Location, Location, Location 

When it comes to running a vending machine business, location matters. Busy locations with more people will generally earn more money. Locations with less people will usually earn less. Pretty straight forward. 

According to Tonya, an average gum ball location will earn between $15 – $20 monthly. Of course in reality, as you add more and more locations you’ll have some spots that earn less and some that sell much more. Part of the process of being successful is testing and identifying new locations to place your machines. Tonya recommends finding locations that people need to wait. Consider places like oil change or repair shops where people are forced to wait for a long period of time. If you are a food truck owner, building a machine into your mobile food unit can provide a way to generate more revenue while folks wait.

triple-machines

Pitching Your Product 

Being decent at sales or having the gift of gab is going to help you out here. To be successful you will need to be able to not just find profitable locations, but be able to successfully pitch the owners to position your machines in their store or office. There are a few proven strategies you can use to accomplish this.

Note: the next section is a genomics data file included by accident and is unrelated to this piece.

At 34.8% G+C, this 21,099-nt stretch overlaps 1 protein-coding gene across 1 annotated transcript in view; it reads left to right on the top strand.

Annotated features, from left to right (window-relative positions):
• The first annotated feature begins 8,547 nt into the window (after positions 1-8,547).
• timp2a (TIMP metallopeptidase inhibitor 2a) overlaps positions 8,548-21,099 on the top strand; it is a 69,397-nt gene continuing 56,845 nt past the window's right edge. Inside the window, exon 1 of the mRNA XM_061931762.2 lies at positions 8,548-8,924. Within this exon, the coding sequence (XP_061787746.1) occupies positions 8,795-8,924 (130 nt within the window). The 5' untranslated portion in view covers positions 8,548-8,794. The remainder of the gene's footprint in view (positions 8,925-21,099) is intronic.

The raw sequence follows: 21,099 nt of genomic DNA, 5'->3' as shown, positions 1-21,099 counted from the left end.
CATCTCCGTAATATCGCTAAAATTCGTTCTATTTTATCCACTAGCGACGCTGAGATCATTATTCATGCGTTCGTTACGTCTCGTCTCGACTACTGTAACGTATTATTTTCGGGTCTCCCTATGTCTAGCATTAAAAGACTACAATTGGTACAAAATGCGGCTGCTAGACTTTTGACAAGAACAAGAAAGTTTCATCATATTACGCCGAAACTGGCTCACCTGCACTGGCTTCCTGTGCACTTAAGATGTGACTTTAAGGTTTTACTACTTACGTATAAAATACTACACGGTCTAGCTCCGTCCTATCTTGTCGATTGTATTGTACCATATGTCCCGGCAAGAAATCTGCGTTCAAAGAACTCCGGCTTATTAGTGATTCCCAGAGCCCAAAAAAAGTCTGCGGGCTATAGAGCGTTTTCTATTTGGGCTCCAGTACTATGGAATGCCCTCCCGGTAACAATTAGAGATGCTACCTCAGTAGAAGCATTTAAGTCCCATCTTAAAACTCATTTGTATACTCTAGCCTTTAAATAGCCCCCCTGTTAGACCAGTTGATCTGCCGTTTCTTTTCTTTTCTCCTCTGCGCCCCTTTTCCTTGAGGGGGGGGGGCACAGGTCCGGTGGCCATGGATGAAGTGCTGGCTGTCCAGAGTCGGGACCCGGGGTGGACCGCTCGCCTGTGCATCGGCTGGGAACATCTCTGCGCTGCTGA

One simple way to get your machine into another business is to offer a revenue split. Since the margins of a candy business are so great it’s easy to split 10% of the profits with the owner. Since there’s no additional work for the owner this can an easy way for the proprietor to make some extra money and get your foot in the door. An important tip Tonya stressed during the interview was counting the money in front of the owner each time you refill the machine and take out the money. This will help avoid any potential issues with the owner that may question the revenue your machine is making.

Another popular way to encourage the owner to allow your gum ball machine in is to donate a certain percentage of the income to charity. This can work especially well if the owner has a preference towards a certain charitable organization or cause. Discover a person’s passion and you may find a compelling reason to get your product into their establishment.

Mentioned During the Show

CandyMachines.com – Distributor of bulk candy and candy machines to customers around the world. They have been in business for over 40 years. We really appreciate them taking the time to speak with us and share their insider knowledge about the vending industry.

Triple Machines – Looking for an entry point into the candy business? You can get five of these machines for under $1,000 making this a low-risk way to start a business.

Why Vending? – Want to learn more about the income generating possibilities of a candy business? Check out this nice little spreadsheet that outlines how much net income you could produce with a gum ball machine of the course of one year.

Mik Mart Ice Cream – Previous guest on the program that started with an ice cream truck and moved into vending machines a more well-rounded and consistent income.